Ven. Bhikkhu Bodhi is an American Buddhist monk from New York City, born in 1944. He obtained a BA in philosophy from Brooklyn College and a PhD in philosophy from Claremont Graduate School. After completing his university studies he traveled to Sri Lanka, where he received novice ordination in 1972 and full ordination in 1973, both under the leading Sri Lankan scholar-monk, Ven. Balangoda Ananda Maitreya (1896-1998). From 1984 to 2002 he was the editor for the Buddhist Publication Society in Kandy, where he lived for ten years with the senior German monk, Ven. Nyanaponika Thera (1901-1994), at the Forest Hermitage. He returned to the U.S. in 2002. He currently lives and teaches at Chuang Yen Monastery in Carmel, New York. Ven. Bodhi has many important publications to his credit, either as author, translator, or editor. These include The Middle Length Discourses of the Buddha (Majjhima Nikaya, 1995), The Connected Discourses of the Buddha (Samyutta Nikaya, 2000), and The Numerical Discourses of the Buddha (Anguttara Nikaya, 2012). In 2008, together with several of his students, Ven. Bodhi founded Buddhist Global Relief, a nonprofit supporting hunger relief, sustainable agriculture, and education in countries suffering from chronic poverty and malnutrition.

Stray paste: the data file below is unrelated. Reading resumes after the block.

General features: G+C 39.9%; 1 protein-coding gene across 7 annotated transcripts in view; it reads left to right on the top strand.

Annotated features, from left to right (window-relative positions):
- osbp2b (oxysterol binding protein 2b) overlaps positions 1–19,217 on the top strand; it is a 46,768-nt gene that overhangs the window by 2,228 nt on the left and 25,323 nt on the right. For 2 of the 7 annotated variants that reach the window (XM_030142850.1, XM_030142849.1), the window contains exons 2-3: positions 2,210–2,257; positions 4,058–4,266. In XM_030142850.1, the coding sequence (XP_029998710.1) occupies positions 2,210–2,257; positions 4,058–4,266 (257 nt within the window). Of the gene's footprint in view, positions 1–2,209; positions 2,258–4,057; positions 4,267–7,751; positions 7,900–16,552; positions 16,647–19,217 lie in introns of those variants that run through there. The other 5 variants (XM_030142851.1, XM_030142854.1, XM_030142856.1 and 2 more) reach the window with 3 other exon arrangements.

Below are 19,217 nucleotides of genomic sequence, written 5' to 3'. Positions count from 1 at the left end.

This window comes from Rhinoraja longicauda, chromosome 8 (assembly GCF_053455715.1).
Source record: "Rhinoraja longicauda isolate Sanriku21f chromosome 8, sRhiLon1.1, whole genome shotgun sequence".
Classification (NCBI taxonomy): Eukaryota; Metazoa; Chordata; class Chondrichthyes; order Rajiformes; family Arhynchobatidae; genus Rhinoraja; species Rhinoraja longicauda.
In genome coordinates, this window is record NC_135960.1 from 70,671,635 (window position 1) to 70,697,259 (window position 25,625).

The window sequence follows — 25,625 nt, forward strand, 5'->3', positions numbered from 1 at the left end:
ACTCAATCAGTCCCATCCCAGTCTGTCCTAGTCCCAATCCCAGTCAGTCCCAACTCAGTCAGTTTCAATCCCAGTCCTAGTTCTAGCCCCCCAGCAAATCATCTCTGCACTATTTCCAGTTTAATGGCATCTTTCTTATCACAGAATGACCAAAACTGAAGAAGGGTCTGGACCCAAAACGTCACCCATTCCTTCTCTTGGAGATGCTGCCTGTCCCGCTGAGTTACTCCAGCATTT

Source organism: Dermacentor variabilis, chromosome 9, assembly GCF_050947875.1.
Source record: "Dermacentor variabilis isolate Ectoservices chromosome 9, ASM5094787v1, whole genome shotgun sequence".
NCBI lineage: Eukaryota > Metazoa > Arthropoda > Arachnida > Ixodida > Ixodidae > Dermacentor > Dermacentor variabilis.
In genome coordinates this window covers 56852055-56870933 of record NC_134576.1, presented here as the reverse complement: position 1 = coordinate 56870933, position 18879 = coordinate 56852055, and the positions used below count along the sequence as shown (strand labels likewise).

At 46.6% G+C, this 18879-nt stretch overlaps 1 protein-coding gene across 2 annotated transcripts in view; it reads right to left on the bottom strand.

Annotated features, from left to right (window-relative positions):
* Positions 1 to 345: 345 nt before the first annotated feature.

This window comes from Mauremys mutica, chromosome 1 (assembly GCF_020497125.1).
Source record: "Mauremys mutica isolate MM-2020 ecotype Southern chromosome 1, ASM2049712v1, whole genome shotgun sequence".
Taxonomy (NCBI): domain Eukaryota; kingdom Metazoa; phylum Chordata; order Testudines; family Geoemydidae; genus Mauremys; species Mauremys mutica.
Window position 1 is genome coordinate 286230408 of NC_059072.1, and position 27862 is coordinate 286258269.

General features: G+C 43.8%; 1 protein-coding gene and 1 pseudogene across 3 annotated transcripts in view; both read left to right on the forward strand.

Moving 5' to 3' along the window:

Tenzin Gyatso, the Fourteenth Dalai Lama, is the spiritual leader of the Tibetan people. He frequently describes himself as a simple Buddhist monk. Born in northeastern Tibet in 1935, he was as a toddler recognized as the incarnation of the Thirteenth Dalai Lama and brought to Tibet's capital, Lhasa. In 1950, Mao Zedong's Communist forces made their first incursions into eastern Tibet, shortly after which the young Dalai Lama assumed the political leadership of his country. He passed his scholastic examinations with honors at the Great Prayer Festival in Lhasa in 1959, the same year Chinese forces occupied the city, forcing His Holiness to escape to India. There he set up the Tibetan government-in-exile in Dharamsala, working to secure the welfare of the more than 100,000 Tibetan exiles and prevent the destruction of Tibetan culture. In his capacity as a spiritual and political leader, he has traveled to more than sixty-two countries on six continents and met with presidents, popes, and leading scientists to foster dialogue and create a better world. In recognition of his tireless work for the nonviolent liberation of Tibet, the Dalai Lama was awarded the Nobel Peace Prize in 1989. In 2012, he relinquished political authority in his exile government and turned it over to democratically elected representatives. His Holiness frequently states that his life is guided by three major commitments: the promotion of basic human values or secular ethics in the interest of human happiness, the fostering of interreligious harmony, and securing the welfare of the Tibetan people, focusing on the survival of their identity, culture, and religion. As a superior scholar trained in the classical texts of the Nalanda tradition of Indian Buddhism, he is able to distill the central tenets of Buddhist philosophy in clear and inspiring language, his gift for pedagogy imbued with his infectious joy. Connecting scientists with Buddhist scholars, he helps unite contemplative and modern modes of investigation, bringing ancient tools and insights to bear on the acute problems facing the contemporary world. His efforts to foster dialogue among leaders of the world's faiths envision a future where people of different beliefs can share the planet in harmony. Wisdom Publications is proud to be the premier publisher of the Dalai Lama's more serious and in-depth works.